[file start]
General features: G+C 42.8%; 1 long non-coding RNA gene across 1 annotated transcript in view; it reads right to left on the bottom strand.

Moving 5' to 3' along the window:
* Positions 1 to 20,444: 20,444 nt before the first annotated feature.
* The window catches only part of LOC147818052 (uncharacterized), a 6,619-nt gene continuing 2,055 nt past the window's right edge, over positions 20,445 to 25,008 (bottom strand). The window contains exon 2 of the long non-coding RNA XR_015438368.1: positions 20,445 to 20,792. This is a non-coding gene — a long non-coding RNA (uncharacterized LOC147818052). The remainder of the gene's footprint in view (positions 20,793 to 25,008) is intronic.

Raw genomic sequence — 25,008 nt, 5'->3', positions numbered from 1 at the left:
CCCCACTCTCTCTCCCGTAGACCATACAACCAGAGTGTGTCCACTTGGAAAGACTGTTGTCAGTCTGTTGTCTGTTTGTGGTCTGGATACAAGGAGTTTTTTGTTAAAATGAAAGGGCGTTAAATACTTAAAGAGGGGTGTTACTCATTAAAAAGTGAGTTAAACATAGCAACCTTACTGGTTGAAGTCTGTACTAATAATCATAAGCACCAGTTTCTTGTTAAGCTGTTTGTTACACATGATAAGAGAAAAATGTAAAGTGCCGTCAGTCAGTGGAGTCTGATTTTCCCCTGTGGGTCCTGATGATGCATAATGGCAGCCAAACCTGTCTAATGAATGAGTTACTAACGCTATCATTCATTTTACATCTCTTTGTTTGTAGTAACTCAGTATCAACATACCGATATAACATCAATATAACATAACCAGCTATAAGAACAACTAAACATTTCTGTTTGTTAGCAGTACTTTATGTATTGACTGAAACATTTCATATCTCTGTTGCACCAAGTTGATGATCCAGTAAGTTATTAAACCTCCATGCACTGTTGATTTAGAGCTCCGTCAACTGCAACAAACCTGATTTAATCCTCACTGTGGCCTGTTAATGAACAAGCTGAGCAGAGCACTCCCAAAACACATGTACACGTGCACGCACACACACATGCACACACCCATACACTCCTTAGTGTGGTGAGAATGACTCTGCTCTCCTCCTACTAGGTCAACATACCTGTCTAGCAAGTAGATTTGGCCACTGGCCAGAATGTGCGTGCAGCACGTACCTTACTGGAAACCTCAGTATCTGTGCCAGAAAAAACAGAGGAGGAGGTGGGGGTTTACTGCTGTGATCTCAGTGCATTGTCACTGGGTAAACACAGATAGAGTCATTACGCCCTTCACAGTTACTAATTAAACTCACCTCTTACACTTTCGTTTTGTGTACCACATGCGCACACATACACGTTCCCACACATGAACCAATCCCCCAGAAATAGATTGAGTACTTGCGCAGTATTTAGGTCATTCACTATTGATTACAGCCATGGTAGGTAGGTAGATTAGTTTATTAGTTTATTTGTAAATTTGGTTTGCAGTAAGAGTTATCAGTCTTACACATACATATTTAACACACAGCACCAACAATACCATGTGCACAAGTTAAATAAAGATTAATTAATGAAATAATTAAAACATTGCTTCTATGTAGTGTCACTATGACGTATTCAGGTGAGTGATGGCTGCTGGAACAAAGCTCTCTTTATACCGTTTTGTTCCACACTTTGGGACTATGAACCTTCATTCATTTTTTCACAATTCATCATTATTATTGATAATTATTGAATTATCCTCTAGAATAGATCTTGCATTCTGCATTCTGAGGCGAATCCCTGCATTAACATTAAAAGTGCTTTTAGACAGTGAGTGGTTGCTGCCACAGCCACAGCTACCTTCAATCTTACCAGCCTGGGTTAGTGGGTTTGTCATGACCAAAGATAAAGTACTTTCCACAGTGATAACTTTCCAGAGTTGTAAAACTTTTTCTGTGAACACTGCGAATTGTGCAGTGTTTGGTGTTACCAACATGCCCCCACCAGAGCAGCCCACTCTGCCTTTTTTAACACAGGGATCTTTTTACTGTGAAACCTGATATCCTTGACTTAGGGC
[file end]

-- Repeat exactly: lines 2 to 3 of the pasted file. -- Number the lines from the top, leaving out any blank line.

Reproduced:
Moving 5' to 3' along the window:
* Positions 1 to 20,444: 20,444 nt before the first annotated feature.